New alternative not only plan to consider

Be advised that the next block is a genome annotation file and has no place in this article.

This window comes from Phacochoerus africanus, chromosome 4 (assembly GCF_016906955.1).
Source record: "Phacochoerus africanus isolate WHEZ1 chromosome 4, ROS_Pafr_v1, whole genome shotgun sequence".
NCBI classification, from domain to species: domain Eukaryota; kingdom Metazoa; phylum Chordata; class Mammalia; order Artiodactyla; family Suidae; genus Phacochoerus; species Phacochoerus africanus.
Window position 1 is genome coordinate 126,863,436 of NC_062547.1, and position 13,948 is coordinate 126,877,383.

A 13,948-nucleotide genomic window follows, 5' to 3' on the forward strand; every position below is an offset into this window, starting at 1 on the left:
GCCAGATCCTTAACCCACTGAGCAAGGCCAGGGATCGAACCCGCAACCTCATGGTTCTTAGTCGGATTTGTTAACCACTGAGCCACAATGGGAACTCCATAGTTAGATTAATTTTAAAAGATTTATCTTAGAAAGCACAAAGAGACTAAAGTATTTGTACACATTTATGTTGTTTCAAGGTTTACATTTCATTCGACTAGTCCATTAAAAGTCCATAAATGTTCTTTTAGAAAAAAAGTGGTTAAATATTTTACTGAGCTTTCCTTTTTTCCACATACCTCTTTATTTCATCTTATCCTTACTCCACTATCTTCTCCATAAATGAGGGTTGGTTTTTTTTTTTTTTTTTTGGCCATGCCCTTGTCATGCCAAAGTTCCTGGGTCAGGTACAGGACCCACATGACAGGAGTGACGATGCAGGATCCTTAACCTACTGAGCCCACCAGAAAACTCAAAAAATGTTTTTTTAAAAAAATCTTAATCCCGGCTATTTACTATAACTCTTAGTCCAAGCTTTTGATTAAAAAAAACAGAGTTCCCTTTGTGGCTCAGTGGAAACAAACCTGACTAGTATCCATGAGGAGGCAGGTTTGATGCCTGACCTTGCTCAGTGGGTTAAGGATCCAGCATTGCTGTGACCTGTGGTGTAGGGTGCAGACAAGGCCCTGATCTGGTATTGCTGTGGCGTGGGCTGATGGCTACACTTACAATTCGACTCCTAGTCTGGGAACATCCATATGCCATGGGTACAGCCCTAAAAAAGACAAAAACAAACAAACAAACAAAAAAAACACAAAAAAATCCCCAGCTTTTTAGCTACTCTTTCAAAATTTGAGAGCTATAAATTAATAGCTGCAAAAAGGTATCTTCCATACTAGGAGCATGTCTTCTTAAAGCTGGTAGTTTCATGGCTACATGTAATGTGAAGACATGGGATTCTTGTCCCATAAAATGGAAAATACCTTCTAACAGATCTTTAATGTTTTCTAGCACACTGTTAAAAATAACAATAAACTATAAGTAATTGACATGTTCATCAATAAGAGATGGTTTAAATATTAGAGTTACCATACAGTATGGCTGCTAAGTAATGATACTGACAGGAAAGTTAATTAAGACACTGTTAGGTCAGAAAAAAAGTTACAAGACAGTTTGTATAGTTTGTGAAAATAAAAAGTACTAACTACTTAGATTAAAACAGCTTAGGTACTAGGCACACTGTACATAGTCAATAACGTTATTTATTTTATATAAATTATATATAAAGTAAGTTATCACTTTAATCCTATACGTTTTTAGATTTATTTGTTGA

The Bureau of Land Management plans to propose a preferred draft plan for overseeing the Roan Plateau, but not without some hesitation.The agency had explored trying to lay out five management alternatives without identifying a preferred one, but learned that its planning regulations wouldn’t permit that, said Steve Bennett, associate manager of the BLM’s Glenwood Springs Field Office.”Part of our concern is people focus so much on a preferred alternative that they think that’s it,” Bennett said. “We just wondered at one point there earlier whether it would be better to just not actually not tag one of them as the preferred alternative.”He said he fears that people will think the BLM isn’t open to considering modifying its preferred plan, and perhaps mixing and matching portions of other alternatives, as it works toward settling on a final plan.Garfield County Commissioner John Martin has been involved with the BLM’s work on its draft plan because the county is a cooperating agency in that plan. He said the idea behind not identifying a preference among alternatives was to ensure that all of them receive equal consideration.When the BLM has identified preferred alternatives in other draft management plans, the preferred one becomes the focus of controversy, Martin said.”They’ve been skunked so many times by putting out what they feel is right. Then they take the political heat,” Martin said.Bennett was keeping mum Tuesday on the BLM’s preferred alternative, which the agency hopes to announce Friday. But the agency has indicated it hopes to strike a balance between protecting the plateau and responsibly developing its energy resources.A 2003 BLM study said that nearly 2,000 wells could be drilled on federal land within the plateau planning area, including 335 on the plateau top, if there were relatively few restrictions on drilling. But BLM officials say that because there will be a fair number of restrictions, the actual number of wells its draft plan will recommend will be less than that.A 2003 BLM study said that nearly 2,000 wells could be drilled on federal land within the plateau planning area, including 335 on the plateau top, if there were relatively few restrictions on drilling. But BLM officials say that because there will be a fair number of restrictions, the actual number of wells its draft plan will recommend will be less than that.
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